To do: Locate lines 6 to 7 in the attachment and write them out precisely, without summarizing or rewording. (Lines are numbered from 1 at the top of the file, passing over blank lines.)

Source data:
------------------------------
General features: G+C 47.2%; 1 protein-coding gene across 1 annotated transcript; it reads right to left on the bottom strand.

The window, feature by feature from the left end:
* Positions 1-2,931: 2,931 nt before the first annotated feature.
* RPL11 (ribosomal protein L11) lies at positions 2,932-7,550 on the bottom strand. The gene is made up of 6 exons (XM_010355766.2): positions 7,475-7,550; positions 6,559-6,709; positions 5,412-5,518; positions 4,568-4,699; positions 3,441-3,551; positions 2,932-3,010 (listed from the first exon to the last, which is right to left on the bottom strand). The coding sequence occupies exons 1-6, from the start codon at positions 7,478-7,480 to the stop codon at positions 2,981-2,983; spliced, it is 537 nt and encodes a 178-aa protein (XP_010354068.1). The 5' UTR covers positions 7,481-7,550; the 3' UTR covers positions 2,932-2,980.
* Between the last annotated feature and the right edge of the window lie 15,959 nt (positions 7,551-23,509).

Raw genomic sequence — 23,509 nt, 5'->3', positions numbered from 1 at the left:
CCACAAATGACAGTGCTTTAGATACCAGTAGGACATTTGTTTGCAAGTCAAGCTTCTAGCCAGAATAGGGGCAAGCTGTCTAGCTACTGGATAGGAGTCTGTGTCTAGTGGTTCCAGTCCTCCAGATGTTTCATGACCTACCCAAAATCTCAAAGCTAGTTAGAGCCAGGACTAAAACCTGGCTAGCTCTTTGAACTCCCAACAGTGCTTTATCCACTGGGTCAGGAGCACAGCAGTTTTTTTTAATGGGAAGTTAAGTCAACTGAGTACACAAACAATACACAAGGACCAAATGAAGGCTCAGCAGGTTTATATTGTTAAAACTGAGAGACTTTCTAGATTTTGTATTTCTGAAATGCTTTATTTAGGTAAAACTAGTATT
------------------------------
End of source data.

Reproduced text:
Raw genomic sequence — 23,509 nt, 5'->3', positions numbered from 1 at the left:
CCACAAATGACAGTGCTTTAGATACCAGTAGGACATTTGTTTGCAAGTCAAGCTTCTAGCCAGAATAGGGGCAAGCTGTCTAGCTACTGGATAGGAGTCTGTGTCTAGTGGTTCCAGTCCTCCAGATGTTTCATGACCTACCCAAAATCTCAAAGCTAGTTAGAGCCAGGACTAAAACCTGGCTAGCTCTTTGAACTCCCAACAGTGCTTTATCCACTGGGTCAGGAGCACAGCAGTTTTTTTTAATGGGAAGTTAAGTCAACTGAGTACACAAACAATACACAAGGACCAAATGAAGGCTCAGCAGGTTTATATTGTTAAAACTGAGAGACTTTCTAGATTTTGTATTTCTGAAATGCTTTATTTAGGTAAAACTAGTATT